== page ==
Meet the Haymaker – Cindy Herrera

Our monthly 'Meet the Haymaker' series shares stories of the change-makers at the heart of Hay Festival and the impact it has had on their lives. This month, get to know guest writer on the Hay Festival Cartagena outreach programme, Cindy Herrera.

What does Hay Festival mean to you?

I think that Hay Festival meant a great door of opportunities, a platform of knowledge in dialogue, especially to connect literature and the media, make it public, open and I hope that at some point this will lead us to be more democratic, above all for a city as complex as Cartagena. When I set foot at Hay Festival for the first time I looked at it as something far away from me, I mean myself as an ordinary citizen, as if the words that were in the voices of so many writers were heard like a distant echo. Today I feel that there is an intention to do everything closer, more in fabric, and that is a risk worth taking. I think that Hay Festival has a lot to do and to build, but today for me it is a great showcase to continue consolidating and creating more audiences open to listening to the issues that concern us as a society.

What is your favorite memory of the Festival?

My favorite memory was having the opportunity to hug Indhira Serrano and telling her that her essence as a woman and as an Afro-Colombian artist had set a precedent in acting and in the fight for legal spaces in our communities. And I have another slightly bitter memory, but today it connected me with a writer that I admire a lot, Vanessa Londoño. I went to see her for her book, and never in my life, with several years attending, had I ever dared to ask a writer anything, it made me very sad, but seeing that she was on the panel, it seemed that the moderator had not read the book and the other writer was silencing her, I decided to start asking her about her work, and truly listening to it was refreshing, for a country that believes it has already written everything about violence, when we are barely trying to decipher what a post-conflict means.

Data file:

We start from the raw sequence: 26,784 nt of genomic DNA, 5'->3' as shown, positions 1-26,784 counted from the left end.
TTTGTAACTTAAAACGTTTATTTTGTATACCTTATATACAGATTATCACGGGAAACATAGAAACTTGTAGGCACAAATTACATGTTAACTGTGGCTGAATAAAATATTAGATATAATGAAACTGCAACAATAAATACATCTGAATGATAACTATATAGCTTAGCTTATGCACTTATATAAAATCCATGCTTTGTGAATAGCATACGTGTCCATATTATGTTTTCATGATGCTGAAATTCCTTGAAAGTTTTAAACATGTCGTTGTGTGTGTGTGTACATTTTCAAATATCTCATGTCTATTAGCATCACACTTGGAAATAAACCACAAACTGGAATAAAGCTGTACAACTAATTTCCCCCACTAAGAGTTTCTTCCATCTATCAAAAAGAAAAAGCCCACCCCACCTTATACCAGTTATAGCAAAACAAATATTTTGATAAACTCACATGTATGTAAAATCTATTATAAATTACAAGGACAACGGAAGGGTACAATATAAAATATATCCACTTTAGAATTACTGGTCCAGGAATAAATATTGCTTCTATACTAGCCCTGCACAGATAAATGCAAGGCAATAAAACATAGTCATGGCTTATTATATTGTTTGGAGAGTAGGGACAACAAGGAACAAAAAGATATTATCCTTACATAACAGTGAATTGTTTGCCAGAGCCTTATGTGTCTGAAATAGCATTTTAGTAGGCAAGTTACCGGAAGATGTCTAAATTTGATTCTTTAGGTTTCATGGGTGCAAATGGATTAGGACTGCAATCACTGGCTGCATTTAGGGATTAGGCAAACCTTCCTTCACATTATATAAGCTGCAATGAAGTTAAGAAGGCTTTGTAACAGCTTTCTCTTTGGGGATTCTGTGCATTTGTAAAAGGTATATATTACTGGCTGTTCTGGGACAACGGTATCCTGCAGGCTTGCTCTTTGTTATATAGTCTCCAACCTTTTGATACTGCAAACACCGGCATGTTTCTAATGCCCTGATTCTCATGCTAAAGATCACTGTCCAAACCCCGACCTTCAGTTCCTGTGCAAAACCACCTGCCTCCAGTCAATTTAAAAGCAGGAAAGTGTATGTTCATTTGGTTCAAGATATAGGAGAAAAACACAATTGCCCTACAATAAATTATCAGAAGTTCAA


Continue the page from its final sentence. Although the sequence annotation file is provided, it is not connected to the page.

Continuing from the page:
Have you ever changed your mind about something after attending a Hay Festival event?

I always arrive with questions about the books I have read from the authors I am going to listen to, and I leave with more questions than I brought with me, and that is because I don't dare to ask. What I do know is that I enjoy them, sometimes I rather corroborate in some writers' voices ideas that I had previously, some very good and others not so positive. Let's say that I have come across panels where there is, in some cases, more arrogance than real kindness and love for the public that reads and listens to you.

Who was the best speaker or performer you saw on stage at the Hay Festival?

I think listening to Leonardo Padura and Alia Trabucco were spaces of absolute pleasure and delight. They know what they do, they know the job they practice and the rigor of the research of literary art, so for me to know about the work of their works and the conflicts they faced when developing them is always going back to the beginning, to the initial point of the memory of why is I like this.

What advice would you give to someone coming to the Festival for the first time?

Listen carefully and learn to doubt. Ask questions, do not be a coward like me. Above all – enjoy! Hopefully you will hear something valuable that can transform your thinking or just distance you from your own.